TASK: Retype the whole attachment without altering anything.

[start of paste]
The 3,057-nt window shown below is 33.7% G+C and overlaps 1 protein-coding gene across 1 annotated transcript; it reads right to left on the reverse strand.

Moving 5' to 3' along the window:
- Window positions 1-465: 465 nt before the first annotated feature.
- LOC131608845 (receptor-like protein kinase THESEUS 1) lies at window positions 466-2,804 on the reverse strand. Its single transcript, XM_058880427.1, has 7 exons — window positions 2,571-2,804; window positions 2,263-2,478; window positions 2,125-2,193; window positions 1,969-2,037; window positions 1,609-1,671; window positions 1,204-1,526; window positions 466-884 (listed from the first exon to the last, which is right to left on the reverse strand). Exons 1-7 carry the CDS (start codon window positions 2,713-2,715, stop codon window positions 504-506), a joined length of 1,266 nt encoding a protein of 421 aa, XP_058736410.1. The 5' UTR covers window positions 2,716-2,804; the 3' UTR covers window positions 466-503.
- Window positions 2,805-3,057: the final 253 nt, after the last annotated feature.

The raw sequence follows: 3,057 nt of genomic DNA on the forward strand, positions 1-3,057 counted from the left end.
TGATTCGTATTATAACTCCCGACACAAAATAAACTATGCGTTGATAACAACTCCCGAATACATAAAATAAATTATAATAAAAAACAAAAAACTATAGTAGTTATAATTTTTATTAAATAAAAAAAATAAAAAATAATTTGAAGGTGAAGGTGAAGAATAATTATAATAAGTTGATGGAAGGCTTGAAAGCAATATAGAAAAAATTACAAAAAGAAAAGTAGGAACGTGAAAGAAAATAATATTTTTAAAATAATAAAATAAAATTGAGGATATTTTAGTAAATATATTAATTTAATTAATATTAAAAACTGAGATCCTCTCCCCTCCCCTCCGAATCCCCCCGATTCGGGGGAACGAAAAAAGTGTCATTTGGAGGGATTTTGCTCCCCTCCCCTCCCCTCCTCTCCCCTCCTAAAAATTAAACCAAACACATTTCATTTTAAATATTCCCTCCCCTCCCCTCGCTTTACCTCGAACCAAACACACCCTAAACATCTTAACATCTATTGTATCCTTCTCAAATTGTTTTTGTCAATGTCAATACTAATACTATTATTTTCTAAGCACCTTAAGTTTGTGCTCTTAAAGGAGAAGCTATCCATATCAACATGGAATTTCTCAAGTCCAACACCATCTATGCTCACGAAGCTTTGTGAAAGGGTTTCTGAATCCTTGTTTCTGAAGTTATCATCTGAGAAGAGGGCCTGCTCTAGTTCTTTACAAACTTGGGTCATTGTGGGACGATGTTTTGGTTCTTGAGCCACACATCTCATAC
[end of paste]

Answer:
The 3,057-nt window shown below is 33.7% G+C and overlaps 1 protein-coding gene across 1 annotated transcript; it reads right to left on the reverse strand.

Moving 5' to 3' along the window:
- Window positions 1-465: 465 nt before the first annotated feature.
- LOC131608845 (receptor-like protein kinase THESEUS 1) lies at window positions 466-2,804 on the reverse strand. Its single transcript, XM_058880427.1, has 7 exons — window positions 2,571-2,804; window positions 2,263-2,478; window positions 2,125-2,193; window positions 1,969-2,037; window positions 1,609-1,671; window positions 1,204-1,526; window positions 466-884 (listed from the first exon to the last, which is right to left on the reverse strand). Exons 1-7 carry the CDS (start codon window positions 2,713-2,715, stop codon window positions 504-506), a joined length of 1,266 nt encoding a protein of 421 aa, XP_058736410.1. The 5' UTR covers window positions 2,716-2,804; the 3' UTR covers window positions 466-503.
- Window positions 2,805-3,057: the final 253 nt, after the last annotated feature.

The raw sequence follows: 3,057 nt of genomic DNA on the forward strand, positions 1-3,057 counted from the left end.
TGATTCGTATTATAACTCCCGACACAAAATAAACTATGCGTTGATAACAACTCCCGAATACATAAAATAAATTATAATAAAAAACAAAAAACTATAGTAGTTATAATTTTTATTAAATAAAAAAAATAAAAAATAATTTGAAGGTGAAGGTGAAGAATAATTATAATAAGTTGATGGAAGGCTTGAAAGCAATATAGAAAAAATTACAAAAAGAAAAGTAGGAACGTGAAAGAAAATAATATTTTTAAAATAATAAAATAAAATTGAGGATATTTTAGTAAATATATTAATTTAATTAATATTAAAAACTGAGATCCTCTCCCCTCCCCTCCGAATCCCCCCGATTCGGGGGAACGAAAAAAGTGTCATTTGGAGGGATTTTGCTCCCCTCCCCTCCCCTCCTCTCCCCTCCTAAAAATTAAACCAAACACATTTCATTTTAAATATTCCCTCCCCTCCCCTCGCTTTACCTCGAACCAAACACACCCTAAACATCTTAACATCTATTGTATCCTTCTCAAATTGTTTTTGTCAATGTCAATACTAATACTATTATTTTCTAAGCACCTTAAGTTTGTGCTCTTAAAGGAGAAGCTATCCATATCAACATGGAATTTCTCAAGTCCAACACCATCTATGCTCACGAAGCTTTGTGAAAGGGTTTCTGAATCCTTGTTTCTGAAGTTATCATCTGAGAAGAGGGCCTGCTCTAGTTCTTTACAAACTTGGGTCATTGTGGGACGATGTTTTGGTTCTTGAGCCACACATCTCATAC